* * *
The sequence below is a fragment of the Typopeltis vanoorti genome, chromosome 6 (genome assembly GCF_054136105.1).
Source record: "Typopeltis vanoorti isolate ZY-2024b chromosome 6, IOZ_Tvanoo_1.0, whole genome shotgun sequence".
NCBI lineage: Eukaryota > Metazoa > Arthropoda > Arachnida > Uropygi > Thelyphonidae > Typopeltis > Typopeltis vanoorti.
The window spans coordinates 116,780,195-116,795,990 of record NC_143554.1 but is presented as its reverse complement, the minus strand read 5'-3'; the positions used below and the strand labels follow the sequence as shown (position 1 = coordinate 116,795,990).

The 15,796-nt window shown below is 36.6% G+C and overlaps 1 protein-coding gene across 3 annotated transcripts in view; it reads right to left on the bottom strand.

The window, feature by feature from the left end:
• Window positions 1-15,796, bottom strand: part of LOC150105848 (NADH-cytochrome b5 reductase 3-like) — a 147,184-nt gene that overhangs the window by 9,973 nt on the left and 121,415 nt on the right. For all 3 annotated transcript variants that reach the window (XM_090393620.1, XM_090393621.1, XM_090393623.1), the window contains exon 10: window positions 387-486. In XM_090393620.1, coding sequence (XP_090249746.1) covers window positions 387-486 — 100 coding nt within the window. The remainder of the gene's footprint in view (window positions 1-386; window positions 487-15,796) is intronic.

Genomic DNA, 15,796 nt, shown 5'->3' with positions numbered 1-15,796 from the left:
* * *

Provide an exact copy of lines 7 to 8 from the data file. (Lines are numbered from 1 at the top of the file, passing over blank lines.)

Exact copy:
• Window positions 1-15,796, bottom strand: part of LOC150105848 (NADH-cytochrome b5 reductase 3-like) — a 147,184-nt gene that overhangs the window by 9,973 nt on the left and 121,415 nt on the right. For all 3 annotated transcript variants that reach the window (XM_090393620.1, XM_090393621.1, XM_090393623.1), the window contains exon 10: window positions 387-486. In XM_090393620.1, coding sequence (XP_090249746.1) covers window positions 387-486 — 100 coding nt within the window. The remainder of the gene's footprint in view (window positions 1-386; window positions 487-15,796) is intronic.

Genomic DNA, 15,796 nt, shown 5'->3' with positions numbered 1-15,796 from the left: